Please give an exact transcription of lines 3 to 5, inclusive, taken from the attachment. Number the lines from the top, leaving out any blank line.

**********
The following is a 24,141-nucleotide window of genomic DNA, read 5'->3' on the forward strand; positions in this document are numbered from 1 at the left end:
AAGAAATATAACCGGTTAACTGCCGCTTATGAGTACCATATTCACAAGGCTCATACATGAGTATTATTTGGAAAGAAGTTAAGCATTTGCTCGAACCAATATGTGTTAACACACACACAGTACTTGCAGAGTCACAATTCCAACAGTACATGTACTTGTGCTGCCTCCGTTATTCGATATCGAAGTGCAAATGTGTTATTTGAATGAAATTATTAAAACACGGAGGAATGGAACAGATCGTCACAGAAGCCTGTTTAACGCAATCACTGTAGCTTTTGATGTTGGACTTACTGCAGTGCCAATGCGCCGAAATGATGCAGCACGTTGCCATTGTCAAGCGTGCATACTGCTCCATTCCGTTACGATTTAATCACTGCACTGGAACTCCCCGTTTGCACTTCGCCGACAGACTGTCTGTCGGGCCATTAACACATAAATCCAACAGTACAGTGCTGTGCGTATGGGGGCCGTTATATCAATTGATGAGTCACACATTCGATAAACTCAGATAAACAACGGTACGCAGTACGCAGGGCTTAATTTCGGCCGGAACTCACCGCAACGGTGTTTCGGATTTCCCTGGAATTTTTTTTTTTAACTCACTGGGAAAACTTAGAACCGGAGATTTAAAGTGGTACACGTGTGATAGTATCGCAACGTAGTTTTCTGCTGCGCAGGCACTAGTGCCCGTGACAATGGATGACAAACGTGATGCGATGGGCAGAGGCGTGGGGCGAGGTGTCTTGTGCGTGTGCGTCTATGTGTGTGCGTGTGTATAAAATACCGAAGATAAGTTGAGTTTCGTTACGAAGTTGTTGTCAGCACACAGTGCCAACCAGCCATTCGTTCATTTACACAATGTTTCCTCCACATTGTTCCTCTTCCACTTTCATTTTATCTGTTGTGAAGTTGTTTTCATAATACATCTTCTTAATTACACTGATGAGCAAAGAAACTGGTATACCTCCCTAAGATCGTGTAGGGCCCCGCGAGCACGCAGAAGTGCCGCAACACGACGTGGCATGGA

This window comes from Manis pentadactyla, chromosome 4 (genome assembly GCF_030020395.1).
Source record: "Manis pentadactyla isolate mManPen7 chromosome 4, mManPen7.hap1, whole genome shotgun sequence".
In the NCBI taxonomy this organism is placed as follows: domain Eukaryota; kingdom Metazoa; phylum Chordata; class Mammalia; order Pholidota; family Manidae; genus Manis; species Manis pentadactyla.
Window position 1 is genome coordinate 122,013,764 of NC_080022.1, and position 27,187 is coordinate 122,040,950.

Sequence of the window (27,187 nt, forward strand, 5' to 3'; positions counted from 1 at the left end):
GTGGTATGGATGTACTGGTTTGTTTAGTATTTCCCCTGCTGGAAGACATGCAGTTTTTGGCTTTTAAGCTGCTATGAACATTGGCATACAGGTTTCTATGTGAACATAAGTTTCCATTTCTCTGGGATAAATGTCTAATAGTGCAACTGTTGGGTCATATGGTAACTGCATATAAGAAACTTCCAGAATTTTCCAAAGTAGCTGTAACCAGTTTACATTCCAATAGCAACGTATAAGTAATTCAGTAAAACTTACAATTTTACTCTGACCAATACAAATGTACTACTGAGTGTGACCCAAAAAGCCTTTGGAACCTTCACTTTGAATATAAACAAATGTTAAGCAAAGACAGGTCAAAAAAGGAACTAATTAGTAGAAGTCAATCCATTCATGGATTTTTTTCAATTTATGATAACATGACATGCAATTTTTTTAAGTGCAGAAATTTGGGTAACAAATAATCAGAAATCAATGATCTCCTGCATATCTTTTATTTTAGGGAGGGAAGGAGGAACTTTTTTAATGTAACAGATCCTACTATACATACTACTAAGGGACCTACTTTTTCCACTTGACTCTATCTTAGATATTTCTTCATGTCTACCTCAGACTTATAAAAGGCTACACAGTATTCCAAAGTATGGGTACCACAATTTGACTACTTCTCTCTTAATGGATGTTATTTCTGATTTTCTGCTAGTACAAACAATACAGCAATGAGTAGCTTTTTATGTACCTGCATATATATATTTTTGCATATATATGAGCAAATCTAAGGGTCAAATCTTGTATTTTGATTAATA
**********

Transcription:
This window comes from Manis pentadactyla, chromosome 4 (genome assembly GCF_030020395.1).
Source record: "Manis pentadactyla isolate mManPen7 chromosome 4, mManPen7.hap1, whole genome shotgun sequence".
In the NCBI taxonomy this organism is placed as follows: domain Eukaryota; kingdom Metazoa; phylum Chordata; class Mammalia; order Pholidota; family Manidae; genus Manis; species Manis pentadactyla.